The Case of the “Stubborn” Dog

June 22, 2016

Have you ever been in a situation where your dog, for no apparent reason, stops doing a behaviour that he or she has been doing really well in the past?  Is your dog being stubborn?  Is he trying to “dominate” you?  Has he forgotten his training?  Or does the answer originate with you, the handler?

When you require your dog to perform a task the sequence is to give the dog a CUE which is followed by the BEHAVIOUR which you asked for followed by a CONSEQUENCE.  A cue is the “green light” that tells the dog it’s time to do a behaviour. A cue can be anything that the animal can perceive: verbal, visual, environmental, a scent, a sound, or a touch. A cue can be trained—the word “down” is a common verbal cue that means “lie down on the ground.”  Or, a cue can simply be learned from association—when I open the lid of the treat jar in no time I am surrounded by dogs with sad, starving dog faces so I will give them a biscuit.

As Karen Pryor describes in her book, “Reaching the Animal Mind”, a poisoned cue occurs when a dog associates unpleasant things with a cue. Because of these unpleasant associations, the dog will either hesitate to perform the behaviour or not do it at all. We humans think of unpleasant as a reprimand or scolding, or painful, like a jerk on a check chain. But what we think is unpleasant and what the dog thinks is unpleasant are often different. A slight tug on the leash, pulling on our dog’s collar, leaning over the dog, or even a pat on the head, can all be unpleasant – for the dog.

Poisoned cues are more common than you think and are often the culprit when a dog is thought to be stubborn.

In the following scenario, a dog who was previously coming when called in response to the cue “Come” and a treat, for no apparent reason stopped responding to the cue, and when called ignored the handler, avoiding eye contact and sniffing the grass.  In this case the “Come” cue had been inadvertently paired with a scolding.  The “Come” cue had been “poisoned”.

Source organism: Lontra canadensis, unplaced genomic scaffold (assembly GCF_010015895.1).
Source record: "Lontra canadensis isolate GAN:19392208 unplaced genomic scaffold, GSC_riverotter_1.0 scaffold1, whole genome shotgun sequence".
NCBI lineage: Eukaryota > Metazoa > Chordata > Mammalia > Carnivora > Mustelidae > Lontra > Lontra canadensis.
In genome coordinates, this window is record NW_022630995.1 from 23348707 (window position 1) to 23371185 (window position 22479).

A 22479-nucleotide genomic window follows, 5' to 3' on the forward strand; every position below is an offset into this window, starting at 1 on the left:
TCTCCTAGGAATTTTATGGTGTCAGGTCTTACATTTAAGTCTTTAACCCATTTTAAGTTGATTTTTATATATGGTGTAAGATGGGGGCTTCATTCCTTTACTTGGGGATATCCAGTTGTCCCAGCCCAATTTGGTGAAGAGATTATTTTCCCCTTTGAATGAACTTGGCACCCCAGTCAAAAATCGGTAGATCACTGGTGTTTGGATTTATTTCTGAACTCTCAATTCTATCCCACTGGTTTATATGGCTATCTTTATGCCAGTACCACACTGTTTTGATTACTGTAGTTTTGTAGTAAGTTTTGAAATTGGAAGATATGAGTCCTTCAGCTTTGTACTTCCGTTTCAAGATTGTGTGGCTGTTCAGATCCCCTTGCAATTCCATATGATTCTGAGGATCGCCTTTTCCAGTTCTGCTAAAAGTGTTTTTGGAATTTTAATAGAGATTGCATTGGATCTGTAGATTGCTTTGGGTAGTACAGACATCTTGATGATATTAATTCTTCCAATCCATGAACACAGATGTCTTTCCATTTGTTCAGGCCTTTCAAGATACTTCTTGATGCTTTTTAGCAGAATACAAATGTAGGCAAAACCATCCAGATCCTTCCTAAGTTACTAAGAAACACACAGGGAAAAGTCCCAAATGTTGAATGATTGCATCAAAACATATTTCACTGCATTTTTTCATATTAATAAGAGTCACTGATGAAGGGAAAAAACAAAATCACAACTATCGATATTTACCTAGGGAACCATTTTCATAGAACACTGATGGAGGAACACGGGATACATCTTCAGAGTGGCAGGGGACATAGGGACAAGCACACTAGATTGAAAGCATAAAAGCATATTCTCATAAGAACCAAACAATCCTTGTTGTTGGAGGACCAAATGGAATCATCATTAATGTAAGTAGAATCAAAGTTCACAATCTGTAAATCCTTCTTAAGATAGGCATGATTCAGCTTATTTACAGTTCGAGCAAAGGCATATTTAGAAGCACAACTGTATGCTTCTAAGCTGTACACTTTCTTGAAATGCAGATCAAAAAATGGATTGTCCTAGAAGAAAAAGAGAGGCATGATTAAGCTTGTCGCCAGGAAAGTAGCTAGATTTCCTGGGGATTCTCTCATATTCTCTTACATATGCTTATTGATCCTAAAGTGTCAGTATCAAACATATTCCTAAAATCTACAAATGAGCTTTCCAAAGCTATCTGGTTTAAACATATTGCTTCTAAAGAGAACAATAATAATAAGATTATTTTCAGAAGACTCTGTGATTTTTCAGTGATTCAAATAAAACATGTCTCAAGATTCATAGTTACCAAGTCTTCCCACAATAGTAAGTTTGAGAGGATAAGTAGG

In another scenario, a dog who had been delivering a toy very nicely to the handler’s outstretched hand for no apparent reason started dropping it at the handler’s feet.  What the handler had been doing was to “reward” the dog for delivery by patting it on the head which the dog didn’t enjoy.  So he started dropping the dummy thus avoiding the pat on the head.  The outstretched hand which was the cue for delivery was poisoned by the pat on the head.

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So, before you label your dog as being stubborn, look at yourself and your behavior.  You might be inadvertently poisoning your cues.

 


The Meaning of Click

June 3, 2016

This is for all those addicted to clicker training, as I am!!!

The Science Dog

Hi. My name is Linda and I am a clicker trainer. In the spirit of full disclosure, I admit that I have been using a clicker for many years. My use began with the common gateway secondary reinforcer, the verbal cue (“Yes!”). While that worked well for a while, I eventually found that I needed more. I wanted a marker that was accurate and clear to my dog and something that could provide that immediate “ah ha!” moment in dog training that we all crave.

Cooper Clicker Training HeelBABY COOPER HEELS FOR CLICKS

Recently, my husband suggested that perhaps I am too dependent upon my clicker. It is possible that finding them all over the house, in the pockets of my jackets and jeans, in the car, and oh yeah, one in the refrigerator, had something to do with his concern. I emphatically denied this and insisted that I could quit clicker training any time that I wanted to.

He called my bluff and suggested that I try using food alone, no clicker. Admittedly, I did…

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